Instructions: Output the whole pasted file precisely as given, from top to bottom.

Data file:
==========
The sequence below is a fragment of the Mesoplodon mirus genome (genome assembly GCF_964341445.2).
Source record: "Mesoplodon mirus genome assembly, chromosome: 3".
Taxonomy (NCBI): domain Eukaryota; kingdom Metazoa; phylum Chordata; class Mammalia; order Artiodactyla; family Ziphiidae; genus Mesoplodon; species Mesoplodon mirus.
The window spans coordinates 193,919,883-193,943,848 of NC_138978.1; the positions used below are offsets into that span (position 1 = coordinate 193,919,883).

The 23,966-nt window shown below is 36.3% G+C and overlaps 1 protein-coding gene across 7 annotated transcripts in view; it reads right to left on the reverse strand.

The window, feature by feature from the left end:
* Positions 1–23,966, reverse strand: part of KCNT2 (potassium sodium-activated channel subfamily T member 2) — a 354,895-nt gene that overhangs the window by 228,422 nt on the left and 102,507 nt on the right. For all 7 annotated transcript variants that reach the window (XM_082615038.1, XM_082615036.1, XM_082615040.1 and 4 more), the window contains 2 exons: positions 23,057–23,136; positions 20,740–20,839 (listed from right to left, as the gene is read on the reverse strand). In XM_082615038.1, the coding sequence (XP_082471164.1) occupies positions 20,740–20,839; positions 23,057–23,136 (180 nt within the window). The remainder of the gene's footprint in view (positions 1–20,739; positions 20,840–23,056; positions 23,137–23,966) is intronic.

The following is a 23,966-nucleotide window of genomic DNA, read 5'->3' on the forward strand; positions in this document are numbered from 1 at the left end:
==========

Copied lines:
The sequence below is a fragment of the Mesoplodon mirus genome (genome assembly GCF_964341445.2).
Source record: "Mesoplodon mirus genome assembly, chromosome: 3".
Taxonomy (NCBI): domain Eukaryota; kingdom Metazoa; phylum Chordata; class Mammalia; order Artiodactyla; family Ziphiidae; genus Mesoplodon; species Mesoplodon mirus.
The window spans coordinates 193,919,883-193,943,848 of NC_138978.1; the positions used below are offsets into that span (position 1 = coordinate 193,919,883).

The 23,966-nt window shown below is 36.3% G+C and overlaps 1 protein-coding gene across 7 annotated transcripts in view; it reads right to left on the reverse strand.

The window, feature by feature from the left end:
* Positions 1–23,966, reverse strand: part of KCNT2 (potassium sodium-activated channel subfamily T member 2) — a 354,895-nt gene that overhangs the window by 228,422 nt on the left and 102,507 nt on the right. For all 7 annotated transcript variants that reach the window (XM_082615038.1, XM_082615036.1, XM_082615040.1 and 4 more), the window contains 2 exons: positions 23,057–23,136; positions 20,740–20,839 (listed from right to left, as the gene is read on the reverse strand). In XM_082615038.1, the coding sequence (XP_082471164.1) occupies positions 20,740–20,839; positions 23,057–23,136 (180 nt within the window). The remainder of the gene's footprint in view (positions 1–20,739; positions 20,840–23,056; positions 23,137–23,966) is intronic.

The following is a 23,966-nucleotide window of genomic DNA, read 5'->3' on the forward strand; positions in this document are numbered from 1 at the left end: